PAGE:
Community, Compassion and Responsibility: Travelling with VegVoyages

Being vegan is a way of life for many around the world. Being vegan also means maintaining community with those in the world, sharing compassionate beliefs and inspiring others to live compassionately. If one eats vegan, then it’s natural to travel vegan. Yet, travelling vegan can be difficult in some parts of the world; particularly in South-East Asia. With the help of VegVoyages, vegan travel is possible and accessible. VegVoyages’ American founder Zac Lovas shares how his vegan travel company came to fruition.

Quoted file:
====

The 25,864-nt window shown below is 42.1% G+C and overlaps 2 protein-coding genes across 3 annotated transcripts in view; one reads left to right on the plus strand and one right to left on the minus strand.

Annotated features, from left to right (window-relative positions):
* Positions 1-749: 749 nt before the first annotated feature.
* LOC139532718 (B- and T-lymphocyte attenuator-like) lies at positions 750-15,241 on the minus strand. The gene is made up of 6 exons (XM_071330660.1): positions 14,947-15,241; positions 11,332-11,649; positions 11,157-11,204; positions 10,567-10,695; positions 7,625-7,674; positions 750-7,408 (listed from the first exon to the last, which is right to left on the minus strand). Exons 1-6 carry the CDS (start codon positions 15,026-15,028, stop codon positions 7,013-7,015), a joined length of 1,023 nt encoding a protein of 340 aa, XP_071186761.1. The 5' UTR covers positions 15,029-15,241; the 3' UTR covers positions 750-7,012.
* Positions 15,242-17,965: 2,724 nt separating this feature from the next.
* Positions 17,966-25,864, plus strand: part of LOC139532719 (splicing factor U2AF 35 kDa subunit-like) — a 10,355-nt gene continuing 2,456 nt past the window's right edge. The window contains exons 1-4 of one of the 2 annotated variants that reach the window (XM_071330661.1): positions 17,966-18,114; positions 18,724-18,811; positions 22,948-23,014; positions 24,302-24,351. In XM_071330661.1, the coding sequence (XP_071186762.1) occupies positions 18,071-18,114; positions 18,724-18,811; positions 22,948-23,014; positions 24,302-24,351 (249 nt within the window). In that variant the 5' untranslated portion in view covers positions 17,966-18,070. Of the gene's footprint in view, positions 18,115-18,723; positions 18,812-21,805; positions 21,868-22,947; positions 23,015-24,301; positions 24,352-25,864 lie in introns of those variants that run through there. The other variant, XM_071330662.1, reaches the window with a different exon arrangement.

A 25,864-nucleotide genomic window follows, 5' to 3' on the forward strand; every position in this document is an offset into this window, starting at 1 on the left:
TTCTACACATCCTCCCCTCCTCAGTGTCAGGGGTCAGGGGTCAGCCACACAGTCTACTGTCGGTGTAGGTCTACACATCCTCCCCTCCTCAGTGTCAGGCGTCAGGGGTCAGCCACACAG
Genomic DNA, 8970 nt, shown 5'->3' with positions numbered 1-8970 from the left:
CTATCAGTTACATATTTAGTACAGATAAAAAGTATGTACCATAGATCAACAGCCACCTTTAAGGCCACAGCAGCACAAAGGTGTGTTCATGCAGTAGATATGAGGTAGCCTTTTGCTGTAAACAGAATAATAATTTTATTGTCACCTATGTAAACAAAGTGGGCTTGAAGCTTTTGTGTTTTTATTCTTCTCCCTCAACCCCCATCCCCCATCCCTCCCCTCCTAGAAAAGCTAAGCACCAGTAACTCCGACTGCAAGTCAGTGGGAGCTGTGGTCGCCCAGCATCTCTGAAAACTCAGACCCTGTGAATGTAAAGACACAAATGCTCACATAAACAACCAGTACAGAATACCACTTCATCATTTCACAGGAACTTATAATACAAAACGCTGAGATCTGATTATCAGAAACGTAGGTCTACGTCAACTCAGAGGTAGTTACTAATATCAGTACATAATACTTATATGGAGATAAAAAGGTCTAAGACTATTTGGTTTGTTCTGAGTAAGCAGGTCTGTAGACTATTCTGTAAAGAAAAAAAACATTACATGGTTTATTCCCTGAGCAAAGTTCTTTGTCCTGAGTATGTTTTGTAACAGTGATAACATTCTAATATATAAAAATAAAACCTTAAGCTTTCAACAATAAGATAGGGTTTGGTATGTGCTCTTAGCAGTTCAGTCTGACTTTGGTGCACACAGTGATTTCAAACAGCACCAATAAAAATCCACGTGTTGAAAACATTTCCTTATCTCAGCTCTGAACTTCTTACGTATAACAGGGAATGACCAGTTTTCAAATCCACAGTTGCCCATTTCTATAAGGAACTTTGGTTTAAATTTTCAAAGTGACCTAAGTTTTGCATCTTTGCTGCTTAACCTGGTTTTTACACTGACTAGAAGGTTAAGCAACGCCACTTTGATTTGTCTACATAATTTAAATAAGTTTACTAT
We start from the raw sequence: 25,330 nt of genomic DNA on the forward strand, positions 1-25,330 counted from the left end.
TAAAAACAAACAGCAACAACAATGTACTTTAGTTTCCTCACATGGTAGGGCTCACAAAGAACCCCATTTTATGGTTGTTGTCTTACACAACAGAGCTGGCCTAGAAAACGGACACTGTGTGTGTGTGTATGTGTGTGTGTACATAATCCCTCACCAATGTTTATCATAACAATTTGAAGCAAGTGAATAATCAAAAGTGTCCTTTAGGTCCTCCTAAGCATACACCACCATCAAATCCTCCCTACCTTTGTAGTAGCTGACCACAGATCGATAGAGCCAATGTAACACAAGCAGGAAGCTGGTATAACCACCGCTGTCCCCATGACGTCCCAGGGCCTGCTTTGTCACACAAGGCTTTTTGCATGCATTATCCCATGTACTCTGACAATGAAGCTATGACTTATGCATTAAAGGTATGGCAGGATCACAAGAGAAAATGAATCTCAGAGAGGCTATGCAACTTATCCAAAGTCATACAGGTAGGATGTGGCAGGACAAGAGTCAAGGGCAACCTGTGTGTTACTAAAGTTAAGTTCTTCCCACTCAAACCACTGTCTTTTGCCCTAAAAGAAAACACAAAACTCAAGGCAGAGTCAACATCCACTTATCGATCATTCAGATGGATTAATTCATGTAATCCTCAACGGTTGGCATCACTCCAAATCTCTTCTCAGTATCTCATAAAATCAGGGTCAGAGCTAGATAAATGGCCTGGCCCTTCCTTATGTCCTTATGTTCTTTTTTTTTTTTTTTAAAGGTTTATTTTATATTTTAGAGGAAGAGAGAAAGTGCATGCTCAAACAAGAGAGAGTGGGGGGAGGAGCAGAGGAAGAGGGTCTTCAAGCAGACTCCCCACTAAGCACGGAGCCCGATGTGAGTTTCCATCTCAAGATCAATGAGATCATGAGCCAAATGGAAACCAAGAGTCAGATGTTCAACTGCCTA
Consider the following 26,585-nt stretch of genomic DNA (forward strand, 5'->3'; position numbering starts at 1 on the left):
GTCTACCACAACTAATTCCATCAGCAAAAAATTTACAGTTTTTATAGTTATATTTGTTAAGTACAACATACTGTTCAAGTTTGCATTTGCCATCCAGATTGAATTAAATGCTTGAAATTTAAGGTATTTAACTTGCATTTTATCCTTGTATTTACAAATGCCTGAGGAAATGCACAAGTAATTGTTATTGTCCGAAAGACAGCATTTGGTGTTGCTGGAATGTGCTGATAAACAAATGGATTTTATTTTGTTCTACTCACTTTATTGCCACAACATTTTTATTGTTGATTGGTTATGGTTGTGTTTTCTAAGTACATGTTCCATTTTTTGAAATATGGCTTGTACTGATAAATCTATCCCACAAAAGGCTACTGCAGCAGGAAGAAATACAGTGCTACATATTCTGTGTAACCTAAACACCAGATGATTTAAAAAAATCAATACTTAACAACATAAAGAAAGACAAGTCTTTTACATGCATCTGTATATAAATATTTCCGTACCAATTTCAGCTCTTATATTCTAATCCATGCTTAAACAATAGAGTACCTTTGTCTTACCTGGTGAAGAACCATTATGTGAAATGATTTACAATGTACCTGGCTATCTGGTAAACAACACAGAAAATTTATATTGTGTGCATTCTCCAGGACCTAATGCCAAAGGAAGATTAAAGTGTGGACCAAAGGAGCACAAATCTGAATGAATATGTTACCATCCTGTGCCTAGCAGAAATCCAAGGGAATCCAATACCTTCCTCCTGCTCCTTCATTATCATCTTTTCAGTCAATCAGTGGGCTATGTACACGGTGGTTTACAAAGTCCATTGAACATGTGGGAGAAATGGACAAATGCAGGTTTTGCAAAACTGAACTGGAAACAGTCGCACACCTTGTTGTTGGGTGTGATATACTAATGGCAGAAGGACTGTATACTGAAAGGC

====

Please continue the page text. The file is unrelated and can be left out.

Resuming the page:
“I started VegVoyages in 2004, the year of our first tour,” Zac explains. “I used to work coordinating for the movie and film industry both in the U.S and in Asian regions. After a decade of being in the film industry, I decided to switch gear to do something that aligned more to my beliefs. The one part that I truly loved was bridging the cultural gaps between our local team and the foreign team, sometimes, even between each local team.” Zac has been vegetarian since 1986, and became vegan in 2008. He found the transition from film to travel an evolutionary one; his skills on the ground translating effortlessly into vegan travel experiences.